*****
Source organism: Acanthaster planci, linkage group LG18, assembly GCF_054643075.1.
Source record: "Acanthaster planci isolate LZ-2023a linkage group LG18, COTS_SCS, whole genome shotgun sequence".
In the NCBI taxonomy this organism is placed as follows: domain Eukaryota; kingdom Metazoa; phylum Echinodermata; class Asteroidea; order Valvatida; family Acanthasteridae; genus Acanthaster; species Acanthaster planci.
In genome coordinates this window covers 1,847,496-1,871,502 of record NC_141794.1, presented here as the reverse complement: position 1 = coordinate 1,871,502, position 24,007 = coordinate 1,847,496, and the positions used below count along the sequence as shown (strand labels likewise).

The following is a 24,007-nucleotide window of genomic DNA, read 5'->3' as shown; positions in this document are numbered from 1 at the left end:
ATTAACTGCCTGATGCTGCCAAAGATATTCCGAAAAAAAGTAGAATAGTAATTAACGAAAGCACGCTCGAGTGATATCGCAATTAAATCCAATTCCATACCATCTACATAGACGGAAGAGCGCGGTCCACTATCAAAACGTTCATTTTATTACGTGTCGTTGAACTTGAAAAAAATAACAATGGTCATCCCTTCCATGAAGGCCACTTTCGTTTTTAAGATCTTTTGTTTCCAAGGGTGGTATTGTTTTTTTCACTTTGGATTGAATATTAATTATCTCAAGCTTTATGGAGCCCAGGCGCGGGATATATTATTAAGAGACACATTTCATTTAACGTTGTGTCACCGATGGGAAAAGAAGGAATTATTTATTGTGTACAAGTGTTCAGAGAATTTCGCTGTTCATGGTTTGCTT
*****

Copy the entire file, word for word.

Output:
Source organism: Acanthaster planci, linkage group LG18, assembly GCF_054643075.1.
Source record: "Acanthaster planci isolate LZ-2023a linkage group LG18, COTS_SCS, whole genome shotgun sequence".
In the NCBI taxonomy this organism is placed as follows: domain Eukaryota; kingdom Metazoa; phylum Echinodermata; class Asteroidea; order Valvatida; family Acanthasteridae; genus Acanthaster; species Acanthaster planci.
In genome coordinates this window covers 1,847,496-1,871,502 of record NC_141794.1, presented here as the reverse complement: position 1 = coordinate 1,871,502, position 24,007 = coordinate 1,847,496, and the positions used below count along the sequence as shown (strand labels likewise).

The following is a 24,007-nucleotide window of genomic DNA, read 5'->3' as shown; positions in this document are numbered from 1 at the left end:
ATTAACTGCCTGATGCTGCCAAAGATATTCCGAAAAAAAGTAGAATAGTAATTAACGAAAGCACGCTCGAGTGATATCGCAATTAAATCCAATTCCATACCATCTACATAGACGGAAGAGCGCGGTCCACTATCAAAACGTTCATTTTATTACGTGTCGTTGAACTTGAAAAAAATAACAATGGTCATCCCTTCCATGAAGGCCACTTTCGTTTTTAAGATCTTTTGTTTCCAAGGGTGGTATTGTTTTTTTCACTTTGGATTGAATATTAATTATCTCAAGCTTTATGGAGCCCAGGCGCGGGATATATTATTAAGAGACACATTTCATTTAACGTTGTGTCACCGATGGGAAAAGAAGGAATTATTTATTGTGTACAAGTGTTCAGAGAATTTCGCTGTTCATGGTTTGCTT